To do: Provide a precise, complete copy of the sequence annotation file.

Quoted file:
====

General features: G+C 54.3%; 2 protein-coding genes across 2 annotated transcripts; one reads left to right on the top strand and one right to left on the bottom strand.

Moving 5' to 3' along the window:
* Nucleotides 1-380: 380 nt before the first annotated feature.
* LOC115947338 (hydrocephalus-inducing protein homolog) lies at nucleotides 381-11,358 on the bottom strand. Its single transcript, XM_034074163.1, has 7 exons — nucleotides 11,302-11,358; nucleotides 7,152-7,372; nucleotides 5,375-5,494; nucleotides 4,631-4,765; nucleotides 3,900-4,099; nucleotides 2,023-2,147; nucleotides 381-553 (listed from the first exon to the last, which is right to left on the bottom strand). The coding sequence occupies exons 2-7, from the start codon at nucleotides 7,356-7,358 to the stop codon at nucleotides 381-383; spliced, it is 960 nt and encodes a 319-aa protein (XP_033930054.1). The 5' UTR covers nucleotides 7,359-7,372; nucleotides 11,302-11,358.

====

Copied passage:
General features: G+C 54.3%; 2 protein-coding genes across 2 annotated transcripts; one reads left to right on the top strand and one right to left on the bottom strand.

Moving 5' to 3' along the window:
* Nucleotides 1-380: 380 nt before the first annotated feature.
* LOC115947338 (hydrocephalus-inducing protein homolog) lies at nucleotides 381-11,358 on the bottom strand. Its single transcript, XM_034074163.1, has 7 exons — nucleotides 11,302-11,358; nucleotides 7,152-7,372; nucleotides 5,375-5,494; nucleotides 4,631-4,765; nucleotides 3,900-4,099; nucleotides 2,023-2,147; nucleotides 381-553 (listed from the first exon to the last, which is right to left on the bottom strand). The coding sequence occupies exons 2-7, from the start codon at nucleotides 7,356-7,358 to the stop codon at nucleotides 381-383; spliced, it is 960 nt and encodes a 319-aa protein (XP_033930054.1). The 5' UTR covers nucleotides 7,359-7,372; nucleotides 11,302-11,358.